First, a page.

Amateur Radio Emergency Service (ARES®) volunteers in New Mexico are responding to the Dog Head fire, which is affecting Torrance and Bernalillo counties, according to ARRL New Mexico Section Emergency Coordinator Bill Mader, K8TE. Mandatory evacuations have been under way in both counties. The fire has claimed 24 homes and 21 “other minor structures,” fire officials said. The cause of the fire, which now comprises more than 16,000 acres, remains under investigation. ARES teams in Torrance and Valencia counties have activated, and Sandoval County ARES is on standby. Mader anticipates that the State of New Mexico Emergency Operations Center (EOC), where he is stationed, will shift to 24/7 operation by this evening (June 17).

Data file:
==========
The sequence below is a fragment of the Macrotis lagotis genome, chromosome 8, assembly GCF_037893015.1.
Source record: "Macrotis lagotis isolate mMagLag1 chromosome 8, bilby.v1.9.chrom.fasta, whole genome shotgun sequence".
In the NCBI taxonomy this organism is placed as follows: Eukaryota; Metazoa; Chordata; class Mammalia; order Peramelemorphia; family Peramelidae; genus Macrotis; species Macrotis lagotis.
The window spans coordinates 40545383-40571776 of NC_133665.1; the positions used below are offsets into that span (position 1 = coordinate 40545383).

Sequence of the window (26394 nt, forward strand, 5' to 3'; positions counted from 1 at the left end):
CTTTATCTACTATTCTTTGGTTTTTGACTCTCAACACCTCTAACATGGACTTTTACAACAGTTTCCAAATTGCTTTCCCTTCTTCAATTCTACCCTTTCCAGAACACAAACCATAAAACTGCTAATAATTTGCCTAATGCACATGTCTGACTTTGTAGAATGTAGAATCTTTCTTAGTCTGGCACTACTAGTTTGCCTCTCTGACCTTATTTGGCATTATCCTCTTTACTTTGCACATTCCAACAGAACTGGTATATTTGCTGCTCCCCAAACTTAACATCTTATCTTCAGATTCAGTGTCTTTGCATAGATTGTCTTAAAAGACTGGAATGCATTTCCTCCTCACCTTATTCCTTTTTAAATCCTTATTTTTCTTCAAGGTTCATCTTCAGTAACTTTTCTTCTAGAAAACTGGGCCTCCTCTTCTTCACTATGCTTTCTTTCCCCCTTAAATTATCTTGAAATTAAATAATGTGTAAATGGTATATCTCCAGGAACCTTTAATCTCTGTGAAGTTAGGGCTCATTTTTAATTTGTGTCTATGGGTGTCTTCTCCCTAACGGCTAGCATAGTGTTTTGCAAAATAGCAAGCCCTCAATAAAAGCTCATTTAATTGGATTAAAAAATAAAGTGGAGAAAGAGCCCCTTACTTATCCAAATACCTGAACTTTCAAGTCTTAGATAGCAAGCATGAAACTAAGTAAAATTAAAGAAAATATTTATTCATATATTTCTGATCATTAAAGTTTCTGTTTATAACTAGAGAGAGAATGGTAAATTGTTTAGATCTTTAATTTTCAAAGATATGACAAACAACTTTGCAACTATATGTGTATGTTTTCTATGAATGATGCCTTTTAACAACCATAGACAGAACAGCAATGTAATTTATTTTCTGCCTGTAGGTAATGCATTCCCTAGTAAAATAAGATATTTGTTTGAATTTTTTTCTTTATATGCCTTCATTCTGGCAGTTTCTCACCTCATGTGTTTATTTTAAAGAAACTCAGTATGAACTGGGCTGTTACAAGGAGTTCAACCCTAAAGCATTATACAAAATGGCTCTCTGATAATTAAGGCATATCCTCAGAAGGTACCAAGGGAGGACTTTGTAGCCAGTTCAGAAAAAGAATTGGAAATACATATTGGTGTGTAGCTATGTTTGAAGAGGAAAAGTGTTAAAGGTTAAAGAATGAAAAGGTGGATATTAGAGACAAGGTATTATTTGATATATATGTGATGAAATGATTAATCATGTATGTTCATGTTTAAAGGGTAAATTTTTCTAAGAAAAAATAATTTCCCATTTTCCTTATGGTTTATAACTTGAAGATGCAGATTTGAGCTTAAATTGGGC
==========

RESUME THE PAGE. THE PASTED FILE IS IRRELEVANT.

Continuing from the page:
“Torrance and Bernalillo counties have a big problem, as they ‘welcome’ the 2016 fire season,” Mader told New Mexico Section Manager Ed James, KA8JMW, adding that the fire is showing no signs of slowing down. “ARES has sprung into action with direct support of the Incident Command in Torrance County.” The Capilla Peak 146.96 repeater and the Tapia Mesa 147.06 repeater are the primary emergency communication channels for the Dog Head Fire. Mader has estimated that VHF/UHF repeater coverage would likely meet all ARES communication needs.
The Dog Head fire is some 6 miles northwest of Tajique, New Mexico, and at this point has not been contained. Evacuation centers have been set up in Estancia, at the Torrance County Fairgrounds (for residents, pets, and livestock), and in Tijeras at the Los Vecinos Community Center for evacuees.
Fire officials report extreme fire behavior with tree torching expected. The weather is forecast to be Hot and dry into the weekend with very low humidity. The National Weather Service has issued an air quality alert for the area near the fire through mid-day Friday.
FEMA has posted New Mexico, Arizona, Nevada, Utah, and Wyoming as “elevated fire weather areas.” — Thanks to New Mexico SEC Bill Mader, K8TE, and Assistant SEC Jay Miller, W5WHN, for some information